The relationship between presidents and the reporters who cover them is a fraught one, and there is probably no one who knows this better than Helen Thomas, who has covered every president since John F. Kennedy. As "dean of the White House Press Corps," she challenged Nixon on Watergate, Clinton on Lewinsky, and, most recently, Bush on Iraq. For that, the Bush administration banished her to the back of the pressroom after she continued to press the president on his reasons for going to war. (Article continued below...)
In Rory Kennedy's new documentary, "Thank You, Mr. President: Helen Thomas at the White House," (August 18 at 9 pm on HBO), Thomas talks frankly, and comically, about chasing presidents in her high heels, getting scooped on her own engagement announcement, and, of course, her altercations with the Bush administration. Since May, Thomas, now 88, has been absent from her current role as a columnist for Hearst newspapers (she had previously been a correspondent for United Press International) while she recovers from a colon infection, but she answered some questions via e-mail from Newsweek's Jesse Ellison shortly before her release from the hospital on Thursday, August 14. Excerpts:
NEWSWEEK: How has journalism changed in the years you've been covering the White House?
Thomas: The whole transformation into electronic journalism in terms of instantaneousness and brevity, and too little faith in reporting on the scene, makes me fear the corporate heads have reduced the possibility of seeking the truth. I have always known that journalism is a business, but has a greater mantra, a higher ideal of keeping the American people informed. You can't have a democracy without an informed people.
Has access to presidents changed in that time?
Access has diminished greatly. Access on the part of the press—or loss of access—sometimes has legitimacy in terms of the security of the powers that be. But sometimes limitation of access to the horse's mouth can lead to distortion. It's best to hear what the president says, instead of a spokesperson—but these days are gone forever. Years ago, we walked down the street throwing questions at Presidents Kennedy and Johnson, and that was true access.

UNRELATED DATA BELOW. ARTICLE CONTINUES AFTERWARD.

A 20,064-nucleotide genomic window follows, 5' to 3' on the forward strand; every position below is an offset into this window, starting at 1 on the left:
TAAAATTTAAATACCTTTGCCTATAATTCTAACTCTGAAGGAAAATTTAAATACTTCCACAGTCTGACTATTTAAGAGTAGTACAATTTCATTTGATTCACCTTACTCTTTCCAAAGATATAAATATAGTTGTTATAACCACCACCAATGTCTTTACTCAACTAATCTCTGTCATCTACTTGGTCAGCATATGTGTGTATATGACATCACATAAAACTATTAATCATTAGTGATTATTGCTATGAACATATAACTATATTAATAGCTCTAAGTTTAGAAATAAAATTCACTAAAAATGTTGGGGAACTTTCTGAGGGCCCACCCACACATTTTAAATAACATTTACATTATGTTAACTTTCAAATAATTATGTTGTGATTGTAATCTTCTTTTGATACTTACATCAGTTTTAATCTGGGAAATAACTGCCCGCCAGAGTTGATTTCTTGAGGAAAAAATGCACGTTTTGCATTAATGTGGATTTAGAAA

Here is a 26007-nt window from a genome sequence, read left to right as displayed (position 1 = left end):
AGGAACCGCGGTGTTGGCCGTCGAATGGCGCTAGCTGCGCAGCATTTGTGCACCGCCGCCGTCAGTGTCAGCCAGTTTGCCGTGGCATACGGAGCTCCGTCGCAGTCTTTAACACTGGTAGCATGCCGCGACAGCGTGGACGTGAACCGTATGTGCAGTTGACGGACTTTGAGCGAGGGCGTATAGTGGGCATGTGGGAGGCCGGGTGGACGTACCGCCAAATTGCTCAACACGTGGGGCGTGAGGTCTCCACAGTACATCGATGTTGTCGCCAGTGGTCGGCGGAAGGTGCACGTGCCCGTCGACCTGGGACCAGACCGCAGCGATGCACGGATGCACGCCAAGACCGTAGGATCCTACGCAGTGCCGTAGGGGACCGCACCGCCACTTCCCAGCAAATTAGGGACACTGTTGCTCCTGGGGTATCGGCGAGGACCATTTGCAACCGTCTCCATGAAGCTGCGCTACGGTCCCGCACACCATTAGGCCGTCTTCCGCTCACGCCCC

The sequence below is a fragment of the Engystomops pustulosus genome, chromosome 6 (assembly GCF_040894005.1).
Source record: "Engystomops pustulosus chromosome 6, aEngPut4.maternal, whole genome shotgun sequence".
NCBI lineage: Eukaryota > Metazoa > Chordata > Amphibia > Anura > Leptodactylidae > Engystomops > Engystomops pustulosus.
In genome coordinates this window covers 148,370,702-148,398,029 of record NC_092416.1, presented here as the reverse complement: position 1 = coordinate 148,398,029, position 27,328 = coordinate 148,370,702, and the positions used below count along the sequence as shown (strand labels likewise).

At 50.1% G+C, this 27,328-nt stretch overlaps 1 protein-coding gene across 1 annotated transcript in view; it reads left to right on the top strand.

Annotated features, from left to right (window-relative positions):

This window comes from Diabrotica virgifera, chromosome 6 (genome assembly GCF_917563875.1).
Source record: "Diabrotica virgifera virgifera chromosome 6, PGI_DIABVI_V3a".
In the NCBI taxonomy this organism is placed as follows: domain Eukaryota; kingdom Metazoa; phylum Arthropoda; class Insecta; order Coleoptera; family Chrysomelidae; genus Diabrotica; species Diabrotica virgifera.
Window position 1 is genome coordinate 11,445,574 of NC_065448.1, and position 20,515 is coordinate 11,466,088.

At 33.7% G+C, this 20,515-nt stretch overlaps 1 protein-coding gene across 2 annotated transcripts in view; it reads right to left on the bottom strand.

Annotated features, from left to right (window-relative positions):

What is the role of the press today? Or at least, what should it be?
To let the American people know what is being done in their name. To undercover unnecessary and unfair secrecy aimed at protecting the manipulators of the truth. The role of the press is to seek the truth—and that's what should be done.
What do you think about opinion-driven journalism, and the rise of Fox News and people like Bill O'Reilly and Keith Olbermann?
They should be clearly identified as personal opinions of talking heads or reporters. If they reveal their personal opinions, they should say so, and not dogmatically slant the facts for their own ends.
There is a lot of hand-wringing going on over the future of print media. What do you think will happen to newspapers, magazines, and wire services in the digital age?
I certainly think the Internet is here to stay, but we should be wary because anyone can get in on the act, and not everyone is a professional journalist. The slow demise of print journalism is a national tragedy. Who can live without a newspaper? Headline News doesn't do it for me, and I'm sure for many others.
Your parents were Syrian immigrants who couldn't read or write and yet you, in one generation, rose to the top of your field. Who or what do you credit for that? Do you think it would be possible today?
I certainly do think it's possible today. This is the land of great opportunity and freedom. My parents were my role models. Education was everything to them even though they had no formal education. They wanted their children to surpass their lifestyle to help bring about a better role.
Do you have any words of advice for the next president?
Tell the truth. Trust the American people. They are very tolerant. Don't go to war without reasons that can be explained. Too many lives are at stake when a president makes a mistake.
You said that Bush is the worst president in American history. Do you still believe that?
I've seen nothing to retract my statement.